With goals to score, matches to win, maybe even trophies to lift, May insists that he wants to enjoy a full season with St Johnstone, despite growing speculation about his future. He is having fun, gathering invaluable experience of first-team football and, above all, getting better.

May’s strength, apart from natural finishing, is running the channels with energy and enthusiasm, but he is also proving to be a quick learner. Since Steven MacLean, his link man, was injured in October, he has had to perform in a variety of attacking roles. He needs to improve his control, his heading and his lay-offs, but if the past is any guide, he will rise to those challenges.

“The thing I like about him is that he is confident, but he is also level-headed,” says Tommy Wright. “He knows he’s not the finished article. He knows what he’s got to do, and he works hard at it. That’s what I love about him. That’s the quality that I think can take him to the top.

“He’s also a listener, which is why he’s improving so rapidly. He listens to staff, to senior players, and he listens to his parents. A lot of players would get ahead of themselves with the kind of hype that’s been surrounding him all season. Stevie hasn’t.”

May grew up in Newburgh, a village of just 2,000 people on the banks of the River Tay. A pupil at Bell Baxter High School, he chose to become a footballer rather than complete his five Highers, a decision backed by his father, Graham, and his mother, Rhona, who still attend every game. They, more than anyone, are his inspiration.

“Just knowing that they’re watching, knowing that they’re so proud… it’s a big thing for me to reward them with all this after they have put so much into it. They have probably put as much into it as I have over the years, travelling all over the place with me as a youngster. It must have been a hassle at times.”

He also owes a debt of gratitude to St Johnstone. Although he was never a season-ticket holder, he had an affinity with them from the moment he played boys’ football on the artificial surface outside McDiarmid Park. He still lives in a house round the corner.

In October, when May could quite easily have allowed the final year of his contract to run down, he opted instead to sign a 12-month extension. It suited him, and it certainly suited St Johnstone, who now have no need to sell him in what remains of the transfer window.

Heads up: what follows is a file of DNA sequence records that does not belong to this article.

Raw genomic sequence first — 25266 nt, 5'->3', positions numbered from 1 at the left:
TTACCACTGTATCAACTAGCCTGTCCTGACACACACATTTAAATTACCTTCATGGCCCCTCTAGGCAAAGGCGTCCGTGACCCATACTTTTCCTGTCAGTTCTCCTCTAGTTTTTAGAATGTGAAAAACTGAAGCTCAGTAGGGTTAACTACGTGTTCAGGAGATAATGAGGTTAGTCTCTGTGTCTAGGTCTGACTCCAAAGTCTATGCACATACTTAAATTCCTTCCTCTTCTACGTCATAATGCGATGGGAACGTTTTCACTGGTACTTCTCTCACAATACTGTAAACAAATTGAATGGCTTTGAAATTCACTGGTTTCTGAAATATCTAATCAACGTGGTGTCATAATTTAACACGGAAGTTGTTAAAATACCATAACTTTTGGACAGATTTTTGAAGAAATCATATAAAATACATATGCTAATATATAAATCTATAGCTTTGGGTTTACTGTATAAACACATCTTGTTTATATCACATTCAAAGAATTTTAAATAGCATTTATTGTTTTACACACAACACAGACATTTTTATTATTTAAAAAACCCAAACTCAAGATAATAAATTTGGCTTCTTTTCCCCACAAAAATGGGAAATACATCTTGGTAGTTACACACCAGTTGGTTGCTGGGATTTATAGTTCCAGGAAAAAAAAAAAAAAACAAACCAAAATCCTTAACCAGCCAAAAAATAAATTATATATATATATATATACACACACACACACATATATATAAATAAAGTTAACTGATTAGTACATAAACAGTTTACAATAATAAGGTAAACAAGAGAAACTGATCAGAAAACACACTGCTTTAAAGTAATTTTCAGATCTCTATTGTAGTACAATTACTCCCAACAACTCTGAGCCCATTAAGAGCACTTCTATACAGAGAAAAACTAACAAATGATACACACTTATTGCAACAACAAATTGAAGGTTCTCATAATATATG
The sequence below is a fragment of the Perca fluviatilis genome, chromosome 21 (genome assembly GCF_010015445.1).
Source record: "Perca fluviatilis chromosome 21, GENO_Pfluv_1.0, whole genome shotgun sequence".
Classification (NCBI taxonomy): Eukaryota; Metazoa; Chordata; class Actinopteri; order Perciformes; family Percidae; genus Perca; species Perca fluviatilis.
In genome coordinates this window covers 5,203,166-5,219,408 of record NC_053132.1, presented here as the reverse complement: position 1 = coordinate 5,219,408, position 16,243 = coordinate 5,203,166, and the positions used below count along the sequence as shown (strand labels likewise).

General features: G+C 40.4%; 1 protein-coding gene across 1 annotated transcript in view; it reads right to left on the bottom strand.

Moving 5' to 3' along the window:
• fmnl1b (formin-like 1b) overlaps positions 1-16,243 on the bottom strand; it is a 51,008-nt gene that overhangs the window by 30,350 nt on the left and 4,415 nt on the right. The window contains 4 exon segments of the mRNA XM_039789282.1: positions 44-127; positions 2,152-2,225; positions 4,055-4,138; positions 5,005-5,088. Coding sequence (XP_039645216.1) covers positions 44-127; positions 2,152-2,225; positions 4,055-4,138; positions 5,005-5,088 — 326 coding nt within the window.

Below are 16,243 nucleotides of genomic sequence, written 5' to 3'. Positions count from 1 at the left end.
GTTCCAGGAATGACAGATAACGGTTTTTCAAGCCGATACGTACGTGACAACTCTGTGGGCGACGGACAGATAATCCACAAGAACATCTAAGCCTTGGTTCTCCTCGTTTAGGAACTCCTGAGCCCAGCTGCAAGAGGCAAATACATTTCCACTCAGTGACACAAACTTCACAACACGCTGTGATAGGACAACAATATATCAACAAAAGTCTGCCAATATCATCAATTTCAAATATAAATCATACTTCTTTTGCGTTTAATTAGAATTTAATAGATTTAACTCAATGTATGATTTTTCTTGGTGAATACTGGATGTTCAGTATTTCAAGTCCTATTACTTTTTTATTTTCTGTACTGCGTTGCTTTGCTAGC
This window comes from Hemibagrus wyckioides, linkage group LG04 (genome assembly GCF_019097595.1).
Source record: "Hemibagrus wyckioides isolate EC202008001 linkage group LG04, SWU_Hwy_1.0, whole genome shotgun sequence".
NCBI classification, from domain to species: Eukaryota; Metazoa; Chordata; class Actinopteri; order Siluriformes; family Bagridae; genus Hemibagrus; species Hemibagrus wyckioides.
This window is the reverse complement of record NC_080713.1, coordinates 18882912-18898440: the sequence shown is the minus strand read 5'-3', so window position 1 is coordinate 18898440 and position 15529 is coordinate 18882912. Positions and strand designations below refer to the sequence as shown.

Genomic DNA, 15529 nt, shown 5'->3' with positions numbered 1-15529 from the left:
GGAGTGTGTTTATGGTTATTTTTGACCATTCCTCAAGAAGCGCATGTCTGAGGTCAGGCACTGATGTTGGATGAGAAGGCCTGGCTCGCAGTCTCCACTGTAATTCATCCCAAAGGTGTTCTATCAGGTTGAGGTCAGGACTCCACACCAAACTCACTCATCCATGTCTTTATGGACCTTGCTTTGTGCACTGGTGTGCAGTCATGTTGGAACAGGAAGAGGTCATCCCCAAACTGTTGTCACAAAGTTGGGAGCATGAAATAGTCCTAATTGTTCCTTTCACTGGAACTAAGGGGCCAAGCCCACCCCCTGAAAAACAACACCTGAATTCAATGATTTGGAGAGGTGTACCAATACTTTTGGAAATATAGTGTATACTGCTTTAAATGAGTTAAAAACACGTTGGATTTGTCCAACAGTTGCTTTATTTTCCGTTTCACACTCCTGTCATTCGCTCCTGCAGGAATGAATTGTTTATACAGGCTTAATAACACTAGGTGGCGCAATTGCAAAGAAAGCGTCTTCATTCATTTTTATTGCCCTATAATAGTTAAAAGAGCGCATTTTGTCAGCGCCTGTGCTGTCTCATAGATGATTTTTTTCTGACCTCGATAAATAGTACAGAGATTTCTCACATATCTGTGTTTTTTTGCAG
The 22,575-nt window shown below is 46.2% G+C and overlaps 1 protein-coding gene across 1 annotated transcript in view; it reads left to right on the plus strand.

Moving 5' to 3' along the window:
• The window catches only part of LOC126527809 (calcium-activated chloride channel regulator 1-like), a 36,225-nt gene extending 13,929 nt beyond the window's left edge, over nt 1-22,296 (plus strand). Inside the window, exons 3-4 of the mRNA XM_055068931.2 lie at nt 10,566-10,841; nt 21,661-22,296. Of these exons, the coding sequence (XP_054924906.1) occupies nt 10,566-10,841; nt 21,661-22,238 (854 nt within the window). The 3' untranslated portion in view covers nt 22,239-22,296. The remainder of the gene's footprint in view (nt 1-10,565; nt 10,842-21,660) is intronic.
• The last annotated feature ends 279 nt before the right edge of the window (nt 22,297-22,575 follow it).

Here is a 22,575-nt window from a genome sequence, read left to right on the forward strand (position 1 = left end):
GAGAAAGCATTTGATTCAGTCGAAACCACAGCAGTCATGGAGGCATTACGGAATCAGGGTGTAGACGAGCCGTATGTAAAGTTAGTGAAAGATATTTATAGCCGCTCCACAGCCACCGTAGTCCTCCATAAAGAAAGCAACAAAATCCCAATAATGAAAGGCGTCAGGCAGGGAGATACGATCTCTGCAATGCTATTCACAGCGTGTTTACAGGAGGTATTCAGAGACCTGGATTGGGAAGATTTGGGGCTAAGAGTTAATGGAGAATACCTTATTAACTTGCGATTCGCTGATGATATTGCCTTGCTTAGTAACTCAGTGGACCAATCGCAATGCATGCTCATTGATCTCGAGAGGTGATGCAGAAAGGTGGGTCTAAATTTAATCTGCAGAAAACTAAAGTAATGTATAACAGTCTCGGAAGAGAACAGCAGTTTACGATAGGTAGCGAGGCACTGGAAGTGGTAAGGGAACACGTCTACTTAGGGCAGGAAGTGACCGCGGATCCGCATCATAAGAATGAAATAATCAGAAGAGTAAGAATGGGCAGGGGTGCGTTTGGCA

Neither May, nor his club, want a transfer completed until the summer, when he will still command a hefty fee. Only a big offer, from a big club, could change their mind, but so far it has not materialised. The best that has been made public is a £500,000 bid by Peterborough United, which was swiftly rejected.

What a relief it will be for St Johnstone fans if nothing better comes along before Friday’s transfer deadline. The following day, he will be in the team that plays Aberdeen at Tynecastle, eager to take the step that has too often proved beyond them. May was a punter at the 2008 Scottish Cup semi-final, which Rangers won on penalties. He came on as a substitute at the same stage of the same competition three years later, when Motherwell won 3-0 at Hampden.

He doesn’t need reminding that St Johnstone, founded in 1884, have yet to win a major trophy. The Perth club have punched above their weight in recent years, riding so high in the top flight that they have qualified for Europe two years in a row, but there is still no silverware to show for it.

Now, more than ever, with a level financial playing field, the club that has for so long lived within its means yearns to be rewarded. The last four of this season’s League Cup gives them their latest, some would say best, chance yet. No Rangers. No Celtic. Not even Motherwell. If not now, when?

“This season is as good a chance as you’ll ever get,” says May. “The way it’s been drawn, if we can beat Aberdeen, there’s no reason why we can’t win the trophy. We’ve looked at teams like St Mirren win cups, and thought ‘why is that not us?’ The boys are confident. They feel that this could be our year. This could be our time.”